Abstract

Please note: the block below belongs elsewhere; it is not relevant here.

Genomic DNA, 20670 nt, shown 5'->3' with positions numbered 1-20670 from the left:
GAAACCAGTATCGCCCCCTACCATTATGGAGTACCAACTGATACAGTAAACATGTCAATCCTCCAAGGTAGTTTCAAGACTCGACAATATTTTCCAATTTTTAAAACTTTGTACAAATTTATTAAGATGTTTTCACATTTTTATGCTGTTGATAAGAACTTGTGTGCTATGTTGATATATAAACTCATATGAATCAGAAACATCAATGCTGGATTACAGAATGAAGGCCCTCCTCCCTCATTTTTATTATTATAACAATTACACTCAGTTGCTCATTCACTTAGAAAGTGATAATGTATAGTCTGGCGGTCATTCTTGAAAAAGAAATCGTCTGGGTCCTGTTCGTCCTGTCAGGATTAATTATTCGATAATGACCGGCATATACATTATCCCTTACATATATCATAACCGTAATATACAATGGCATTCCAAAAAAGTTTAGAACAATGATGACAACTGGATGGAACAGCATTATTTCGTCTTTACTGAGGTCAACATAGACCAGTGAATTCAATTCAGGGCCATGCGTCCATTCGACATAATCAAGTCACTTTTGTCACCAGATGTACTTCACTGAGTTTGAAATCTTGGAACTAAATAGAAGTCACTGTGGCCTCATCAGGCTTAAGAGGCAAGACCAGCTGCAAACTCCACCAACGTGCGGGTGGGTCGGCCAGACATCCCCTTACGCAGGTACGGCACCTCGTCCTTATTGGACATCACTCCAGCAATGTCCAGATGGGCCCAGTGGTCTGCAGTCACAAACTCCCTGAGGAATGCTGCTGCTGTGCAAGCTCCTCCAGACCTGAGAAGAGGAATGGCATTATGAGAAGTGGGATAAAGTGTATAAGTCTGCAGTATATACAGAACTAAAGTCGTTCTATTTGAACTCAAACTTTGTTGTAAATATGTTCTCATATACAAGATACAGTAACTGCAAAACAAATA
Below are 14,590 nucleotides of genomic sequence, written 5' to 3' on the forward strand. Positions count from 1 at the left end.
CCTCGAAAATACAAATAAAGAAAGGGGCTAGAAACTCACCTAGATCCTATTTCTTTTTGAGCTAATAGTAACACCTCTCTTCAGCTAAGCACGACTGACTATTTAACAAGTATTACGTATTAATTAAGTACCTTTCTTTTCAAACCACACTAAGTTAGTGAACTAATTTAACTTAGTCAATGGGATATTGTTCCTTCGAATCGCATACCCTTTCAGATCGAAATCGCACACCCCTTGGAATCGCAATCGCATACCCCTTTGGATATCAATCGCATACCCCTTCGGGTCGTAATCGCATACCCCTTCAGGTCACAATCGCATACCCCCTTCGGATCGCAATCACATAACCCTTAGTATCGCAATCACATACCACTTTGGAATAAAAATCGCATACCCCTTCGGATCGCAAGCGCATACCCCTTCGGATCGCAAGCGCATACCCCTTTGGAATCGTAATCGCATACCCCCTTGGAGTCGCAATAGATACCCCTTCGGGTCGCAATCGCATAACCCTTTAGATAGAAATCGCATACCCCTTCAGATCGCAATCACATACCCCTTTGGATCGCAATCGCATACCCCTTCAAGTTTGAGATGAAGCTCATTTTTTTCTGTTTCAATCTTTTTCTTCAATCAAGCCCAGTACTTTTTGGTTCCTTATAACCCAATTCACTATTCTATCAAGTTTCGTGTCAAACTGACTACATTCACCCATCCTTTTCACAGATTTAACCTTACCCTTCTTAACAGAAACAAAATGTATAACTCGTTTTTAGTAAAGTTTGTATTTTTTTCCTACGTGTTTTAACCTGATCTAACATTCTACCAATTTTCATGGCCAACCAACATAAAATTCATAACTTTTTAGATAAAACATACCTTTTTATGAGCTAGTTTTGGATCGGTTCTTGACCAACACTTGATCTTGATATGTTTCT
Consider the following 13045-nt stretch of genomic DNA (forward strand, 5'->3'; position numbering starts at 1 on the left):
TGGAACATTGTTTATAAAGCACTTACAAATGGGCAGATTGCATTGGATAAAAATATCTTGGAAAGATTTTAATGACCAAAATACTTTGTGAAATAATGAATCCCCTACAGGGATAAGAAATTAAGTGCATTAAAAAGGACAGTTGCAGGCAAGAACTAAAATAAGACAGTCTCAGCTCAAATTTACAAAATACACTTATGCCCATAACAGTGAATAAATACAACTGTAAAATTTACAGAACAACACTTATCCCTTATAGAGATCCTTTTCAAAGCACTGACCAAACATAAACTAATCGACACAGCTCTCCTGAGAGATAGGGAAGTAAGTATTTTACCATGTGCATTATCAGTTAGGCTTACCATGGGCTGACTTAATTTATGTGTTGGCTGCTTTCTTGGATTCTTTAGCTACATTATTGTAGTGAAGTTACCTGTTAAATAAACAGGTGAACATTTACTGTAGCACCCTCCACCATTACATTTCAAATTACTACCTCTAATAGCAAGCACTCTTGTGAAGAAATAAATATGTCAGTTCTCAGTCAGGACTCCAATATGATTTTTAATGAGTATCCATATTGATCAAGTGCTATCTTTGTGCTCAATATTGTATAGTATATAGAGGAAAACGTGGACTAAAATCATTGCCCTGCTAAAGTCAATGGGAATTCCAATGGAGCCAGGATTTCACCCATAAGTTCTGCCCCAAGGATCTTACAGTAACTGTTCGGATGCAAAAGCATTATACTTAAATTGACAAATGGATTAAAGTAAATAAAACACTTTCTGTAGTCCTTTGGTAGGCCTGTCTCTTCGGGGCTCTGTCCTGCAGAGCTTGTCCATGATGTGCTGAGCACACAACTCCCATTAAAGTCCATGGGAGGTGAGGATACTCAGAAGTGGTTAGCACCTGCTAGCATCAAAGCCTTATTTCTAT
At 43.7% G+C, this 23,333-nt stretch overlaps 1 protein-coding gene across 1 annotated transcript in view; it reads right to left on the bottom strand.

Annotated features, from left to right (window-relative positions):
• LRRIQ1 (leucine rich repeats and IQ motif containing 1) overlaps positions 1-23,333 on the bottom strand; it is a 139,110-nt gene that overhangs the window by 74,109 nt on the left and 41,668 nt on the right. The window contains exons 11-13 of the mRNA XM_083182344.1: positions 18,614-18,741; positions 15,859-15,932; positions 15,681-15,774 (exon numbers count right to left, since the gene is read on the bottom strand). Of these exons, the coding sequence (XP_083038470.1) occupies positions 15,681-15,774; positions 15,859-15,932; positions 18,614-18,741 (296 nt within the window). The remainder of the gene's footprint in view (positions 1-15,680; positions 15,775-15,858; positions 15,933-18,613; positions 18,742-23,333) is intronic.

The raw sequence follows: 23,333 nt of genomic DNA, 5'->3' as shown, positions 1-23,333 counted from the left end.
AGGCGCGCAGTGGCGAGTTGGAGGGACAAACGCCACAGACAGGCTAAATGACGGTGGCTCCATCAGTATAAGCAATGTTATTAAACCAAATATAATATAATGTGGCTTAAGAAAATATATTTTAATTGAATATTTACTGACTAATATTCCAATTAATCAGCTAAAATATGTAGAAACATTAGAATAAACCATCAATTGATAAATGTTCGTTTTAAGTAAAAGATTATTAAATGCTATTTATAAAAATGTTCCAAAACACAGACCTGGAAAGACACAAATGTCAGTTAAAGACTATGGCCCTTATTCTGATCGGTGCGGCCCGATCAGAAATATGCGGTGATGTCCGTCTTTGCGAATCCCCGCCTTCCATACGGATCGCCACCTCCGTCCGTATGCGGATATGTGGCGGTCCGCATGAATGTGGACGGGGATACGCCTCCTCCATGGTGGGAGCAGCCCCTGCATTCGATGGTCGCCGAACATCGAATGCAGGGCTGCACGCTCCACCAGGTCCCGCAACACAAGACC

A process-based model for the selective entrainment of grains from sands of mixed sizes and densities has been tested by measuring threshold stresses for a range of relative grain sizes in a laboratory flume. The model was found to yield good predictions for the selective entrainment of different grain-size fractions. It predicts that a minimum threshold stress exists for intermediate grain sizes of a mixed-size sediment, while higher threshold stresses are required for the movement of both smaller and coarser size fractions. This prediction is in part confirmed by our flume experiments, and it also agrees with results of experiments by other investigators. We also conducted flume tests with settling-equivalent sediment mixtures to examine grain sorting leading to the concentration of heavy minerals. The experiments yielded systematic increases in grain sizes and decreasing heavy-mineral concentrations in the transport direction, sorting patterns which imitate those found in our parallel studies of placers on ocean beaches.

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